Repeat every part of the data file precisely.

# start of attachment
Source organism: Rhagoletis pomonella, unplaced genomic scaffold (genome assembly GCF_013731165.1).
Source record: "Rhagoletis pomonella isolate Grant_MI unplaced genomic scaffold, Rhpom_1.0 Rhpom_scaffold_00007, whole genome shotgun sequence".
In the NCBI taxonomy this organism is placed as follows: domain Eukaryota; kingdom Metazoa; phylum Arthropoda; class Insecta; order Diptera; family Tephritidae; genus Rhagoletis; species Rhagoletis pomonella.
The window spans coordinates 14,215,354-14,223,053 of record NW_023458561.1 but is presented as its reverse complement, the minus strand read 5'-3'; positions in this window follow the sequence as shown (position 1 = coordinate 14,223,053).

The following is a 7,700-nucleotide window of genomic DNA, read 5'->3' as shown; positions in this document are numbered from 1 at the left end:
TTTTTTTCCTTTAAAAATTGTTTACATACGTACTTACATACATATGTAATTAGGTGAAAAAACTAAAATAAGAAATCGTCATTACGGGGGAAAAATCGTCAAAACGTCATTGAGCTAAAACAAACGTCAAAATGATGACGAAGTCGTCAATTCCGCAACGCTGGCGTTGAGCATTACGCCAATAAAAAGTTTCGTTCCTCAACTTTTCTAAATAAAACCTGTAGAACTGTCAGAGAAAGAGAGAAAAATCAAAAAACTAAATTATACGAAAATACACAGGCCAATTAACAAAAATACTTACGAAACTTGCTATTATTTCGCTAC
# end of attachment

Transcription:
Source organism: Rhagoletis pomonella, unplaced genomic scaffold (genome assembly GCF_013731165.1).
Source record: "Rhagoletis pomonella isolate Grant_MI unplaced genomic scaffold, Rhpom_1.0 Rhpom_scaffold_00007, whole genome shotgun sequence".
In the NCBI taxonomy this organism is placed as follows: domain Eukaryota; kingdom Metazoa; phylum Arthropoda; class Insecta; order Diptera; family Tephritidae; genus Rhagoletis; species Rhagoletis pomonella.
The window spans coordinates 14,215,354-14,223,053 of record NW_023458561.1 but is presented as its reverse complement, the minus strand read 5'-3'; positions in this window follow the sequence as shown (position 1 = coordinate 14,223,053).

The following is a 7,700-nucleotide window of genomic DNA, read 5'->3' as shown; positions in this document are numbered from 1 at the left end:
TTTTTTTCCTTTAAAAATTGTTTACATACGTACTTACATACATATGTAATTAGGTGAAAAAACTAAAATAAGAAATCGTCATTACGGGGGAAAAATCGTCAAAACGTCATTGAGCTAAAACAAACGTCAAAATGATGACGAAGTCGTCAATTCCGCAACGCTGGCGTTGAGCATTACGCCAATAAAAAGTTTCGTTCCTCAACTTTTCTAAATAAAACCTGTAGAACTGTCAGAGAAAGAGAGAAAAATCAAAAAACTAAATTATACGAAAATACACAGGCCAATTAACAAAAATACTTACGAAACTTGCTATTATTTCGCTAC